Source: MIke Palmedo
Spain’s newly elected Popular Party has implemented the controversial Law for Economic Sustainability (informally known as the “Sinde law” after outgoing Culture Minister Angeles Gonzalez-Sinde). Under the Sinde Law, rightholders can identify websites hosting infringing content to a government commission on intellectual property, which will determine if the site is infringing. Within ten days, the government commission can take action against the site or against ISPs providing infrastructure to the site.
The Sinde Law was passed by the parliament in February 2011 but opposition from the public kept the socialist government from enacting the law, despite U.S. pressure to do so. In announcing the law, Deputy Prime Minister Soraya Saenz de Santamaria said it will “protect the owners, creators and other rights holders rights against the profitable sacking of their assets on illegal downloading websites.”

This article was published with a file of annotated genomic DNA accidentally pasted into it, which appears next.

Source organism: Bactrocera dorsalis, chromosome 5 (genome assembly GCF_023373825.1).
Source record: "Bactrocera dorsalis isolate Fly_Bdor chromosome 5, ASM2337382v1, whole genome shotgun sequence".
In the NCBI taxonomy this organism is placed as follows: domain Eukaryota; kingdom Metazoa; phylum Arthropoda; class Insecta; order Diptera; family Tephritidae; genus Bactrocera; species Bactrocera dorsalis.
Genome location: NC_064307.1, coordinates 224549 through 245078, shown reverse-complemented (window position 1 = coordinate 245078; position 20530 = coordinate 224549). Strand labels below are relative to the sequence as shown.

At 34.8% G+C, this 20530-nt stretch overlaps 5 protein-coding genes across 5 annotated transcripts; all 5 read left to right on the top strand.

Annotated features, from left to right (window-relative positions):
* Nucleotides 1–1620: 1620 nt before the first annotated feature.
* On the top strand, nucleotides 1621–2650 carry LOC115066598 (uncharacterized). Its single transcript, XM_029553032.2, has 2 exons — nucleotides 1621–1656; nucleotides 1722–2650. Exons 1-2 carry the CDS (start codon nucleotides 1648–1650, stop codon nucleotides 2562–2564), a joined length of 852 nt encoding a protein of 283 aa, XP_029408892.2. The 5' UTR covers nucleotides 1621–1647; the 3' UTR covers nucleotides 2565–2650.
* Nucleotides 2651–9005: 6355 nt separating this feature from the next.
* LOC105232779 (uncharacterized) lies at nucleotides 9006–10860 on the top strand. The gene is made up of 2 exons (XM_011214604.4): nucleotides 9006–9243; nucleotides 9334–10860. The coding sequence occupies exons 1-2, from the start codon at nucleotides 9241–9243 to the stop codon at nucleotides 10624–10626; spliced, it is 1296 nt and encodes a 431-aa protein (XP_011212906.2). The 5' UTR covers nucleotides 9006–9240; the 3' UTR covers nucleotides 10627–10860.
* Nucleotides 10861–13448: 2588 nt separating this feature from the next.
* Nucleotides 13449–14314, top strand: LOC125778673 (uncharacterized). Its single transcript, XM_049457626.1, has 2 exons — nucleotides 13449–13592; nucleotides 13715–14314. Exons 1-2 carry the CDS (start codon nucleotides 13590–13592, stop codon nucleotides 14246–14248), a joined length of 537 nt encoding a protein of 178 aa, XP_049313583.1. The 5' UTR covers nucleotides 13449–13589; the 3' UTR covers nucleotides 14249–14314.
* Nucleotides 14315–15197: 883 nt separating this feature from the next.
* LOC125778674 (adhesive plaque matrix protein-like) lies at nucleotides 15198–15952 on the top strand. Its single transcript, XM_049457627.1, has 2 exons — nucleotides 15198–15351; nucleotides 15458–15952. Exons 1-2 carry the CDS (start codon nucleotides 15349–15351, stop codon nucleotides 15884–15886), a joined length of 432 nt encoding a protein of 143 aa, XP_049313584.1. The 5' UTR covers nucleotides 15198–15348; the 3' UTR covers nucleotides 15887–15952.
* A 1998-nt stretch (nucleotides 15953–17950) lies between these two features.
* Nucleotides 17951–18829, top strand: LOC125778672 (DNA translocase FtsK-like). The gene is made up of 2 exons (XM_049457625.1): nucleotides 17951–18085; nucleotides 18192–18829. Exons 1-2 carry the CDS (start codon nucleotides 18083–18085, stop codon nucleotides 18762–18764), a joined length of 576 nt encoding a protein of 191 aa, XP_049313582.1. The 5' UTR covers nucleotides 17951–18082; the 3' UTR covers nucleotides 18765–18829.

More information can be found in the (Google translation of) the “Sinde Law for Dummies” by Sergio Rodriguez.